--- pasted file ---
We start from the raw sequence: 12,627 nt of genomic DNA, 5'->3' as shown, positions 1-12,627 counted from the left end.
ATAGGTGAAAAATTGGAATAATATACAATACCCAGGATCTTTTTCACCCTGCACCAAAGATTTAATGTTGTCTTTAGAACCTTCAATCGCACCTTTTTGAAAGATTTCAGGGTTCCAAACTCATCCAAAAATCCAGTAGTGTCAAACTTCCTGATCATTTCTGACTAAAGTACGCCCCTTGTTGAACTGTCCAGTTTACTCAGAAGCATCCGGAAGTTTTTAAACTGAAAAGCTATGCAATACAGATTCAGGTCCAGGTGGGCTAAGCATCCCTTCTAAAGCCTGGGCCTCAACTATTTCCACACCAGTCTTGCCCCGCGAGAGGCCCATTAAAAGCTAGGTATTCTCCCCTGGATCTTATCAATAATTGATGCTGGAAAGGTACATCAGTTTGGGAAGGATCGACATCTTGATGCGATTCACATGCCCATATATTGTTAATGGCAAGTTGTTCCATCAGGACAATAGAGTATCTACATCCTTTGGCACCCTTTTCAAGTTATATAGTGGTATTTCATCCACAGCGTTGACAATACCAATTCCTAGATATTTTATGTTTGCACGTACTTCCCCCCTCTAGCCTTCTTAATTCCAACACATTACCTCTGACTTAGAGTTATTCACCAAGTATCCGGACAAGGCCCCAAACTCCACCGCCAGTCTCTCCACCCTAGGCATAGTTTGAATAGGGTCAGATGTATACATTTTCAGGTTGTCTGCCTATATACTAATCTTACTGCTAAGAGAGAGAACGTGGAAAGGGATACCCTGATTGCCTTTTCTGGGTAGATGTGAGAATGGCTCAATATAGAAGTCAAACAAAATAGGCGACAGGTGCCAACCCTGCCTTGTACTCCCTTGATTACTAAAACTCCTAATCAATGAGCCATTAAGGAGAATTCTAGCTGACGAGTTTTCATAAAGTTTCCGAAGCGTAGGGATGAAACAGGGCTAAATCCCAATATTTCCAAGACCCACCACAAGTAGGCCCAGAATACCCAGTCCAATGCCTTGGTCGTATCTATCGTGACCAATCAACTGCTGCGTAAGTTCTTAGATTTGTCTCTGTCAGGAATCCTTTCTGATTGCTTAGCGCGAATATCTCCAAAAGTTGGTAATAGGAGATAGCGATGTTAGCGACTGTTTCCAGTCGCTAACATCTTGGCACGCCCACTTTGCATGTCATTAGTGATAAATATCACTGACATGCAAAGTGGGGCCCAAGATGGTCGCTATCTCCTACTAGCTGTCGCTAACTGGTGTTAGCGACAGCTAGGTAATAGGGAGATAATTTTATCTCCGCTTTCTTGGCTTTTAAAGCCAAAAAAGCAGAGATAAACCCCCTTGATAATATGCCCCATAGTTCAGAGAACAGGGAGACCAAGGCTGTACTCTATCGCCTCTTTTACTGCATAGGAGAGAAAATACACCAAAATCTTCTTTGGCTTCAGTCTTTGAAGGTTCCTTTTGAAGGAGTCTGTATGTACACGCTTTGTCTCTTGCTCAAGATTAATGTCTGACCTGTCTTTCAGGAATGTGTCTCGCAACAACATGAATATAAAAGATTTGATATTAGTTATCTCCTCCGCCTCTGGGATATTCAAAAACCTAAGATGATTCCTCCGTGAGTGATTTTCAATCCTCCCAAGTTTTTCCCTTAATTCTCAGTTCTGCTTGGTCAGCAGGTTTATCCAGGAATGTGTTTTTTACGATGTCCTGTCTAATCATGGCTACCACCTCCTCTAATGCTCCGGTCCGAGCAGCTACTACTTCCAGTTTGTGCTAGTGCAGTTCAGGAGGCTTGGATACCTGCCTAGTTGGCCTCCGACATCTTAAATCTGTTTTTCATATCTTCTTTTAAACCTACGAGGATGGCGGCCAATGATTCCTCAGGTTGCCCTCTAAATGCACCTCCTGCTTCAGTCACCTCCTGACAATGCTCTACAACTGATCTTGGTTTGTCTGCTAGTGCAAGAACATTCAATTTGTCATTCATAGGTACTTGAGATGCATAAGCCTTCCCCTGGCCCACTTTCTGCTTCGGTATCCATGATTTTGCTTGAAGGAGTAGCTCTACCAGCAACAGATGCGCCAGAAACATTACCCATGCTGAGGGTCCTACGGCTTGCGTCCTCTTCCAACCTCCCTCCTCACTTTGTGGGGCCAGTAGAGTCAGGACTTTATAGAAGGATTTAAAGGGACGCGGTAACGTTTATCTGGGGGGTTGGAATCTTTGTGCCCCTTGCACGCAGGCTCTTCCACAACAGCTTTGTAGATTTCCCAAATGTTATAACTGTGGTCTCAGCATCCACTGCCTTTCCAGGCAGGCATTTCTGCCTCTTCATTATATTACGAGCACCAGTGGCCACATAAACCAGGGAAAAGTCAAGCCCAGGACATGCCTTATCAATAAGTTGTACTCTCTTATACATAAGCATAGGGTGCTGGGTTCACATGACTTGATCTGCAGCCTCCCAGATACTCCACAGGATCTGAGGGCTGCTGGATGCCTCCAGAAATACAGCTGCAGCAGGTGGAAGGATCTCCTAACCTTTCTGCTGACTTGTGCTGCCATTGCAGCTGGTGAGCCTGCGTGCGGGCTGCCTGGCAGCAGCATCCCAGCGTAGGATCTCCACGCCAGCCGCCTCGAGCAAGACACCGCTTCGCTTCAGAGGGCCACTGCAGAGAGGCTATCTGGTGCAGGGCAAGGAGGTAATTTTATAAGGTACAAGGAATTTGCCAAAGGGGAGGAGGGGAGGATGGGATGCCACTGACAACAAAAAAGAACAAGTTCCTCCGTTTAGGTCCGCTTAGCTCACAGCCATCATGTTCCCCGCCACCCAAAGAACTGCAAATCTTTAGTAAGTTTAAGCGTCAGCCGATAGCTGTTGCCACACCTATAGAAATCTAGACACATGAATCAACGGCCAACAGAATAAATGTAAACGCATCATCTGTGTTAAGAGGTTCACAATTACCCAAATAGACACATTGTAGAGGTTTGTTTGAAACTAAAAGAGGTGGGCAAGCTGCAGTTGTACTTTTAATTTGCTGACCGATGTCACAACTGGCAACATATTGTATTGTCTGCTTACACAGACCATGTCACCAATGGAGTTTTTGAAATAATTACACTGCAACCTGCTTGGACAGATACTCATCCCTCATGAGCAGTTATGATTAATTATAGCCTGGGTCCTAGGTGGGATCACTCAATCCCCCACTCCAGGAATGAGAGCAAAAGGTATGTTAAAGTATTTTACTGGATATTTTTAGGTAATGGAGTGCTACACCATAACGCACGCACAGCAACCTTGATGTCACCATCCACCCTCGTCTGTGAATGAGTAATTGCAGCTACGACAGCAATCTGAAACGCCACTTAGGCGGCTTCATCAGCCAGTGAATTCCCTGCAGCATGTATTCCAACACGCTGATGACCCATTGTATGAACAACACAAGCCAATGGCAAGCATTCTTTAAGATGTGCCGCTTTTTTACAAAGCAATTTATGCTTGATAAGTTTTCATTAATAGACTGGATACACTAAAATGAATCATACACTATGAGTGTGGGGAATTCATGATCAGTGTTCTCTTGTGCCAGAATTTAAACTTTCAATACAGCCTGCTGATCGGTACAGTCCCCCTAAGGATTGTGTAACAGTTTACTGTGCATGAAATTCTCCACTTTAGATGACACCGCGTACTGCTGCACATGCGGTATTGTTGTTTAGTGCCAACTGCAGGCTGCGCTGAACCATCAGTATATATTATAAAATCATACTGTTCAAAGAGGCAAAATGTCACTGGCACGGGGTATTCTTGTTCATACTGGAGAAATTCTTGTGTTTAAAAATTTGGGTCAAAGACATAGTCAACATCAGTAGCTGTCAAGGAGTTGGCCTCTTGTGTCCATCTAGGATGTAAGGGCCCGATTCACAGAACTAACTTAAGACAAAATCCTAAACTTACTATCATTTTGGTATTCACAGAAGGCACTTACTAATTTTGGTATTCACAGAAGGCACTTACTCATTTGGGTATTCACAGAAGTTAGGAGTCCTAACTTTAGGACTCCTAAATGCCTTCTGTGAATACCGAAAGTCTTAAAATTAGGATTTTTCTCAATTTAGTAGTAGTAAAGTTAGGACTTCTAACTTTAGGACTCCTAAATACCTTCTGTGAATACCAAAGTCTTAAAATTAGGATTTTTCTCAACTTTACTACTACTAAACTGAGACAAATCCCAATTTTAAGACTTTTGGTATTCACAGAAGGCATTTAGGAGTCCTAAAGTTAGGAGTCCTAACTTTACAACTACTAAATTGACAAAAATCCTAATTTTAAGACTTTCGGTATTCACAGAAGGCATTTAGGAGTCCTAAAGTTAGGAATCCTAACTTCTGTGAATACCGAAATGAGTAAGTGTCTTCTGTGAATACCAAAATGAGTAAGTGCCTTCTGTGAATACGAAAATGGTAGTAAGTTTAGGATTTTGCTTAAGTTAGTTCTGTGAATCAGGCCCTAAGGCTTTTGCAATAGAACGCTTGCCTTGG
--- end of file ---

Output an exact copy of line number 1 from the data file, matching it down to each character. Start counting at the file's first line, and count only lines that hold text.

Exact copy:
We start from the raw sequence: 12,627 nt of genomic DNA, 5'->3' as shown, positions 1-12,627 counted from the left end.